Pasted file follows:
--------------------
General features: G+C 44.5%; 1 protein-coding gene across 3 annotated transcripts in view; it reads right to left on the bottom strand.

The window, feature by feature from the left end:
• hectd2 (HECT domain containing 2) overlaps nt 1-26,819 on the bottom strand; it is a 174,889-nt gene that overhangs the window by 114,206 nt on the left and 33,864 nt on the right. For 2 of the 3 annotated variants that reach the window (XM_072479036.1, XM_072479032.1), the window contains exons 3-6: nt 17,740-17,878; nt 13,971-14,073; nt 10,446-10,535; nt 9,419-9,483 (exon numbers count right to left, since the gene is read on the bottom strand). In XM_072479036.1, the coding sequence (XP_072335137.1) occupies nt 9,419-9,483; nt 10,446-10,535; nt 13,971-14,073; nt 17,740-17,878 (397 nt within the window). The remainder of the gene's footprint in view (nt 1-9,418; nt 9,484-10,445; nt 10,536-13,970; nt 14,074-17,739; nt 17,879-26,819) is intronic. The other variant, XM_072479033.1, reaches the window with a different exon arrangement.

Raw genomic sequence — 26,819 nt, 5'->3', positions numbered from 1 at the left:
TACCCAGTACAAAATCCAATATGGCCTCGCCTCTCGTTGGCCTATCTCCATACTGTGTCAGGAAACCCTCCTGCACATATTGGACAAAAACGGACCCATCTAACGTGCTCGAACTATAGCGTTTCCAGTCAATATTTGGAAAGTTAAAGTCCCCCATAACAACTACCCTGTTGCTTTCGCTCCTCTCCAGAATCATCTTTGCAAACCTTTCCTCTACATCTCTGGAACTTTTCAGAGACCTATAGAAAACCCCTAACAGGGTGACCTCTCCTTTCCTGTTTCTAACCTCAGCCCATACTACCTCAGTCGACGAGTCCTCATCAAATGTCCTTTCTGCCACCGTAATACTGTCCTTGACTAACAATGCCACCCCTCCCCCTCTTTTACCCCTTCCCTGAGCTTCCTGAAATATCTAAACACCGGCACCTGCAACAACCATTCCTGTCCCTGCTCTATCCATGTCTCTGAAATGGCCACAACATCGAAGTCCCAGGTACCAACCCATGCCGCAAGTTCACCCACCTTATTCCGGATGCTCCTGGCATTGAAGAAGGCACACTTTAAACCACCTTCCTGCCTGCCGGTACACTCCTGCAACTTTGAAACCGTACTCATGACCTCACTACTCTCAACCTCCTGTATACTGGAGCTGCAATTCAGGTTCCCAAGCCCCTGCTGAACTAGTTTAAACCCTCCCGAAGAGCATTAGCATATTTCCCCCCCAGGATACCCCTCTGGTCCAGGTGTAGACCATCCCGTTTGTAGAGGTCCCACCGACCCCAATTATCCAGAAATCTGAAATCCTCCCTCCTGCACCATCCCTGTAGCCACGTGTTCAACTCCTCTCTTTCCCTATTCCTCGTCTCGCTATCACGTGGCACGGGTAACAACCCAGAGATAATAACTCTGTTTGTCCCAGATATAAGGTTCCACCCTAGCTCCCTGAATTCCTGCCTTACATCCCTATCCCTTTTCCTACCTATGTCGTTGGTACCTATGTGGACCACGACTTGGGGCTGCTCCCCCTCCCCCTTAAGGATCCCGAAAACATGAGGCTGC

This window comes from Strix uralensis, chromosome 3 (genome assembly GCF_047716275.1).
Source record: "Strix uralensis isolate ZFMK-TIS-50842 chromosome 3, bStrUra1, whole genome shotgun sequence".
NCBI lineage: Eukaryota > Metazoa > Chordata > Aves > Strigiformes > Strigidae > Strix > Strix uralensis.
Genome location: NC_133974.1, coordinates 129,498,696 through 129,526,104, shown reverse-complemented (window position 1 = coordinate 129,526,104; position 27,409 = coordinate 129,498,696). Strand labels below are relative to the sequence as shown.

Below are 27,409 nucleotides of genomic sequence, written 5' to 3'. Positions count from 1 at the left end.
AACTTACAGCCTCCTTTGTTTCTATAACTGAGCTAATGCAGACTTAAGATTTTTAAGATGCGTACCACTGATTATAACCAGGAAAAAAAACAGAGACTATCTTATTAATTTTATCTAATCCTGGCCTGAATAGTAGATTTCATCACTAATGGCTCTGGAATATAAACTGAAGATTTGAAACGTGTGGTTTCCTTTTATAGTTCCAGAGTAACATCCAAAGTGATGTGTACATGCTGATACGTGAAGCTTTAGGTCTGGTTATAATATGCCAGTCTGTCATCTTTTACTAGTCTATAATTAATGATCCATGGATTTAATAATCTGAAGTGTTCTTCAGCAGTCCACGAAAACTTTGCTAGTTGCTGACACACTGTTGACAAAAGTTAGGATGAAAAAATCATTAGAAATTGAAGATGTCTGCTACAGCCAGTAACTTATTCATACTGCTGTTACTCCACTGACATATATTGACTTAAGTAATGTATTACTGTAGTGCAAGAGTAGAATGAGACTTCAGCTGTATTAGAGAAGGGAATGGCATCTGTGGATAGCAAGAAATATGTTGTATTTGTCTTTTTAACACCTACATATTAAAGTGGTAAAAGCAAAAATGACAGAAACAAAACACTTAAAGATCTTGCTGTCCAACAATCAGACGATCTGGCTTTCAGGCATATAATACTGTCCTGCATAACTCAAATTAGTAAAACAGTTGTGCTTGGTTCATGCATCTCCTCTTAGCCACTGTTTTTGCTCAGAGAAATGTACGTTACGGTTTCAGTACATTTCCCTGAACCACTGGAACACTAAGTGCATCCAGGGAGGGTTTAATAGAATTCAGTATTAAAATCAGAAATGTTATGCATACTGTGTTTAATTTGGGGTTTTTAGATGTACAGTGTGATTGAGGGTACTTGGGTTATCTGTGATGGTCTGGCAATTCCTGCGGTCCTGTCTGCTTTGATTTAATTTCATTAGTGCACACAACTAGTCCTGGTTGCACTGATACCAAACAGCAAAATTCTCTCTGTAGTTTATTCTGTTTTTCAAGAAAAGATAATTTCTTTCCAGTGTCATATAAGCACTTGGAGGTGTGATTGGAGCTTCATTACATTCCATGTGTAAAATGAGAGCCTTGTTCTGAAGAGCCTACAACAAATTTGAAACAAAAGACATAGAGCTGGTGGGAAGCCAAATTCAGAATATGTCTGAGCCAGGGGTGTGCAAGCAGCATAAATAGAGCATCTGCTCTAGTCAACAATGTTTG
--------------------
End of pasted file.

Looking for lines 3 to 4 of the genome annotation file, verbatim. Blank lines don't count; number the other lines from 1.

• hectd2 (HECT domain containing 2) overlaps nt 1-26,819 on the bottom strand; it is a 174,889-nt gene that overhangs the window by 114,206 nt on the left and 33,864 nt on the right. For 2 of the 3 annotated variants that reach the window (XM_072479036.1, XM_072479032.1), the window contains exons 3-6: nt 17,740-17,878; nt 13,971-14,073; nt 10,446-10,535; nt 9,419-9,483 (exon numbers count right to left, since the gene is read on the bottom strand). In XM_072479036.1, the coding sequence (XP_072335137.1) occupies nt 9,419-9,483; nt 10,446-10,535; nt 13,971-14,073; nt 17,740-17,878 (397 nt within the window). The remainder of the gene's footprint in view (nt 1-9,418; nt 9,484-10,445; nt 10,536-13,970; nt 14,074-17,739; nt 17,879-26,819) is intronic. The other variant, XM_072479033.1, reaches the window with a different exon arrangement.

Raw genomic sequence — 26,819 nt, 5'->3', positions numbered from 1 at the left: